1. Peter, I think your perceptions are totally on the mark, with or without translation. Putin/Lavrov are a perfectly peaceable bourgeois pair who just want to quietly trade goods, fit in with the cool kids, and make money for Russia while preferably not getting involved in any conflicts.

      The other (NATO) side are being dishonest and malicious, that should be clear even to a tiny foetus.

      Liked by 1 person

  3. Eh, our “western partners” got themselves entangled and don’t know how to get out of their own shit. See, all these “articles” are written by those who graduated from one of the top 10 universities in the world (check YouTube) and some of them might even get some great “recognition” as Nobel Peace Prize, Pulitzer Prize and numerous other pieces of rubbish that you cherish. And, while you prize each other and kiss each other’s ass believing in your exceptionalism, the rest of the world is moving. See, it is actually good that all “eyes” are on islands. Will be easy to make sure they don’t spill over and contaminate some future world. Till then, keep Googling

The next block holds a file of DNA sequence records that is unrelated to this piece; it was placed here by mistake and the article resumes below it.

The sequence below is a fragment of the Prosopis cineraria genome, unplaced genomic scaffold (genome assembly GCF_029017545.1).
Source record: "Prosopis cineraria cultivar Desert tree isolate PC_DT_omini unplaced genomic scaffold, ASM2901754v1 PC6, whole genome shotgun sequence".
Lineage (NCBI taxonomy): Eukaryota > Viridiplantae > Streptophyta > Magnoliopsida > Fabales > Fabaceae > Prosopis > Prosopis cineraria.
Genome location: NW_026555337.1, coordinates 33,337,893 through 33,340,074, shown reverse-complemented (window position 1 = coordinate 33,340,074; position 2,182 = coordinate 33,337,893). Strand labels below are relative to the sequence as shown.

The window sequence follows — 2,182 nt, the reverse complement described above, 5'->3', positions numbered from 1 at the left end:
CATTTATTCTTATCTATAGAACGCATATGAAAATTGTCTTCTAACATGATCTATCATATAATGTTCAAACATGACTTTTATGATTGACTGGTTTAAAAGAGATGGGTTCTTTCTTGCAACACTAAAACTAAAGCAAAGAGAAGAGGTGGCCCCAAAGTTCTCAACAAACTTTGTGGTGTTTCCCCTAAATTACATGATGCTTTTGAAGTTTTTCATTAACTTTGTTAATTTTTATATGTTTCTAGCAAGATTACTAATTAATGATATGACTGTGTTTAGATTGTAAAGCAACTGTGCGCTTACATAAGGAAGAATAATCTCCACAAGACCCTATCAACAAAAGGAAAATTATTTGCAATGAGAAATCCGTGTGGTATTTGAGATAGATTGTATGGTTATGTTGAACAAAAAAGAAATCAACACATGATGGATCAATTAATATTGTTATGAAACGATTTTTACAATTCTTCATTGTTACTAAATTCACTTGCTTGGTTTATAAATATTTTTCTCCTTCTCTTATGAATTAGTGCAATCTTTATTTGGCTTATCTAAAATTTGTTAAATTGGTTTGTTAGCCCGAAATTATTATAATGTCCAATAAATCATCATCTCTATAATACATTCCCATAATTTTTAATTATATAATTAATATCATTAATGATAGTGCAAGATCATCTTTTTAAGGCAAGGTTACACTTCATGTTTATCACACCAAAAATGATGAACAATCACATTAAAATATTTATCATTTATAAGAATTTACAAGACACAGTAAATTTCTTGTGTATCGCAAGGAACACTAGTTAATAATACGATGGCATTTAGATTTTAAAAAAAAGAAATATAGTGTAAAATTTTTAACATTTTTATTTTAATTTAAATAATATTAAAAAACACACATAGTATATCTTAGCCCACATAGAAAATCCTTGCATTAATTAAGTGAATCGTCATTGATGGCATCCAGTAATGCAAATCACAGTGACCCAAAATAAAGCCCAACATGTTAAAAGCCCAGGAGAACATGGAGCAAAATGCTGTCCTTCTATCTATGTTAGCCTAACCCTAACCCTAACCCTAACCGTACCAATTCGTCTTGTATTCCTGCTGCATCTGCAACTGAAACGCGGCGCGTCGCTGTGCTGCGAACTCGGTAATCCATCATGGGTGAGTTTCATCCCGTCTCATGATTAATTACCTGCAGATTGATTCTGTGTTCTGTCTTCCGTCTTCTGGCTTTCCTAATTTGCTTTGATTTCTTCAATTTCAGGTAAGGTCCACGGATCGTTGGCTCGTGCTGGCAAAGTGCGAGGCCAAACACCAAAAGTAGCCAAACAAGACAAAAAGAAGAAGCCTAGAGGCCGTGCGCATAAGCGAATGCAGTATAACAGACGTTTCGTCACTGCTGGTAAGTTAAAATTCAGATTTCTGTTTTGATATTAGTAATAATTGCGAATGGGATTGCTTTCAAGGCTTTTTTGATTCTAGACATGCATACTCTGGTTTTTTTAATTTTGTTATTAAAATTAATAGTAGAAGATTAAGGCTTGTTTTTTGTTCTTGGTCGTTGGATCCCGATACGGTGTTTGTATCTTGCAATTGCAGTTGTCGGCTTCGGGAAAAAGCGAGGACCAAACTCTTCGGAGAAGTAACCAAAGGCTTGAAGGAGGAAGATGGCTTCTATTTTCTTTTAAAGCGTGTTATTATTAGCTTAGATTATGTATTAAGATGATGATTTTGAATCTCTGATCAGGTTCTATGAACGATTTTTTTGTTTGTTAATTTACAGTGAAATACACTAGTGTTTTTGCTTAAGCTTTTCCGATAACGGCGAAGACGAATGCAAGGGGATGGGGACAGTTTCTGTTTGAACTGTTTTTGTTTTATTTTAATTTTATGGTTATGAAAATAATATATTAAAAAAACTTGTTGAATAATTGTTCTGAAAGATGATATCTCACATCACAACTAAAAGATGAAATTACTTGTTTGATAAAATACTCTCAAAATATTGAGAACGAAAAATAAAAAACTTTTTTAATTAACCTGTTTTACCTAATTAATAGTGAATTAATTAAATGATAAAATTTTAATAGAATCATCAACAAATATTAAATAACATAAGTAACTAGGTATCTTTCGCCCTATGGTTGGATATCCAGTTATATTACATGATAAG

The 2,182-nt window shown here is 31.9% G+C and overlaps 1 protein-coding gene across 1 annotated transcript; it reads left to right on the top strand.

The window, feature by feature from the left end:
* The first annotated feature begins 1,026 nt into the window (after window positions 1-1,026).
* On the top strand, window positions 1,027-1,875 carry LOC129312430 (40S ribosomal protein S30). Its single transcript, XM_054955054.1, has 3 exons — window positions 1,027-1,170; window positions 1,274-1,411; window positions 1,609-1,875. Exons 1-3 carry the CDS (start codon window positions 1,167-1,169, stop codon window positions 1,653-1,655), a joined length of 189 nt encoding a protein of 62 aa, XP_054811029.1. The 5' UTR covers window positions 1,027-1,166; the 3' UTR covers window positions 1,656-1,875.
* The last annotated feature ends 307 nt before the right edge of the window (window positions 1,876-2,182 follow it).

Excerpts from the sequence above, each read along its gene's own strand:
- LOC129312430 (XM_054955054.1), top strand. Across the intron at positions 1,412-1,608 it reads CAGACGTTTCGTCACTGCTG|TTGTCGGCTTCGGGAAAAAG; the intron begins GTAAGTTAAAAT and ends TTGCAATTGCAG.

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  4. At the risk of sounding like a nitpicker, may I suggest that ‘division’ and ‘instability’ are not the same thing. Switzerland, for example, is (or appears to be) extremely stable, while also, in a sense, extremely divided (Suisse Romande and people in eastern mountain cantons could hardly be more different, both culturally and politically).

    The root of instability in the US, imo, is that it has become a unitary state. If American federal government (including the president) had as much power as the Swiss one, no one would care about things happening in Washington DC. And then, with all divisions remaining, it could (arguably) become a stable and peaceful country.

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    1. That’s an interesting argument, Mao. Most people assume that if the U.S. were to break up into separate entities, or weaken the power of the center, then it would erupt into regional civil wars. North against South, East against West, etc.